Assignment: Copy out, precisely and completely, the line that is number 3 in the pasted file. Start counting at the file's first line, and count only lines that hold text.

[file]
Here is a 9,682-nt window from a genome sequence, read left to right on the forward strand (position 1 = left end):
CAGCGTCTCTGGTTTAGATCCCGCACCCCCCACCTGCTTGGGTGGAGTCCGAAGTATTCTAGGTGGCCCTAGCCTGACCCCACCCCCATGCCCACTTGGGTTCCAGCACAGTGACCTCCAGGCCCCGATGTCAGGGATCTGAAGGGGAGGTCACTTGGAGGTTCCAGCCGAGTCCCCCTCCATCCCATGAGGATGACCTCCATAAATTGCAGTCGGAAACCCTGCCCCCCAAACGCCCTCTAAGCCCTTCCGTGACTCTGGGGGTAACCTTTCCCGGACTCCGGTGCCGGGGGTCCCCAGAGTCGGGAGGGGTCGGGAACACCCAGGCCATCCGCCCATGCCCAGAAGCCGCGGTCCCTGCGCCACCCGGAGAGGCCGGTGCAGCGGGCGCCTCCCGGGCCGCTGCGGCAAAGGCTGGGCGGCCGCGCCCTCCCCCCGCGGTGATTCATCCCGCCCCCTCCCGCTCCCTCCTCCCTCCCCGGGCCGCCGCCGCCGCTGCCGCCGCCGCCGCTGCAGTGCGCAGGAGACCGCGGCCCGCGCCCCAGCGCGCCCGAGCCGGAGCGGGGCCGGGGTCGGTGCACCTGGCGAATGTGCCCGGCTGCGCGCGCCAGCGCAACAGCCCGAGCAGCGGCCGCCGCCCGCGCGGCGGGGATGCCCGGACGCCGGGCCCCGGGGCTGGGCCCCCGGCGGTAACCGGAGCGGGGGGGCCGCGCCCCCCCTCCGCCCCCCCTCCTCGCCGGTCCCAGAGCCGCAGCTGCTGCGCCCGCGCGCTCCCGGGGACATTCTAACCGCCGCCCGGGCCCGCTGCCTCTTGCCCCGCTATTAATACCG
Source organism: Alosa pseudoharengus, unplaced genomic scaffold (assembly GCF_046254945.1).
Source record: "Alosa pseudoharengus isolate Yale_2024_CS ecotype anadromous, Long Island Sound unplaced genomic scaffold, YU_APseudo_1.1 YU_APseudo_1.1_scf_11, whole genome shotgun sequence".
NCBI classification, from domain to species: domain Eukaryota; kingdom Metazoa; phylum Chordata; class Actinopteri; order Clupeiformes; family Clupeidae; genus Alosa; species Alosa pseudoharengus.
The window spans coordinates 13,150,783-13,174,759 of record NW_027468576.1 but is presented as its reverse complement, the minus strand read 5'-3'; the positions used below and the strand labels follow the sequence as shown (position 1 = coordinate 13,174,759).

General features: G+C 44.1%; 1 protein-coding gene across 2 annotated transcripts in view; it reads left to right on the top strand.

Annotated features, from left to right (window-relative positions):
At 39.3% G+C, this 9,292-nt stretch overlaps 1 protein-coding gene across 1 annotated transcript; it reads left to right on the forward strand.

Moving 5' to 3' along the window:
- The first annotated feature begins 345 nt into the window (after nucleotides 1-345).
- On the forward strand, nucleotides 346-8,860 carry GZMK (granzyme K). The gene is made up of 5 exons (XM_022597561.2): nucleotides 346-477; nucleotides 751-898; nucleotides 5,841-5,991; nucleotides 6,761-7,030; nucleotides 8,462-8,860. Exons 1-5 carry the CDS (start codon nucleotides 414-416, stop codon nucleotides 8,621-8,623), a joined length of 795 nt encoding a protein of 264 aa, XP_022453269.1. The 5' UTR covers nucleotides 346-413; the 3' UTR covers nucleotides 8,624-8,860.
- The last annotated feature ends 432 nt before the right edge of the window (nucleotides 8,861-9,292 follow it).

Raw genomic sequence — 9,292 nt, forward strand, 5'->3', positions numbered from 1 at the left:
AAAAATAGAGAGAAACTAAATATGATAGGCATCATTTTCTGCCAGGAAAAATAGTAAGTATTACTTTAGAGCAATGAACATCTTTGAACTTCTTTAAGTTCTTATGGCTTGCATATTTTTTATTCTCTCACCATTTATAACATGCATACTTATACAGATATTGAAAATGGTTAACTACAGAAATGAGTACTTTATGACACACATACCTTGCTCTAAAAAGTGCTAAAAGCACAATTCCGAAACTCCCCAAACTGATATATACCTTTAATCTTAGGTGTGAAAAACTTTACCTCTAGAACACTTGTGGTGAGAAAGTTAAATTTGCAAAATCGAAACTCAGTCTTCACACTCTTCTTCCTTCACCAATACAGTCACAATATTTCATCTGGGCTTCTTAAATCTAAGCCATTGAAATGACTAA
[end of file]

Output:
Source organism: Alosa pseudoharengus, unplaced genomic scaffold (assembly GCF_046254945.1).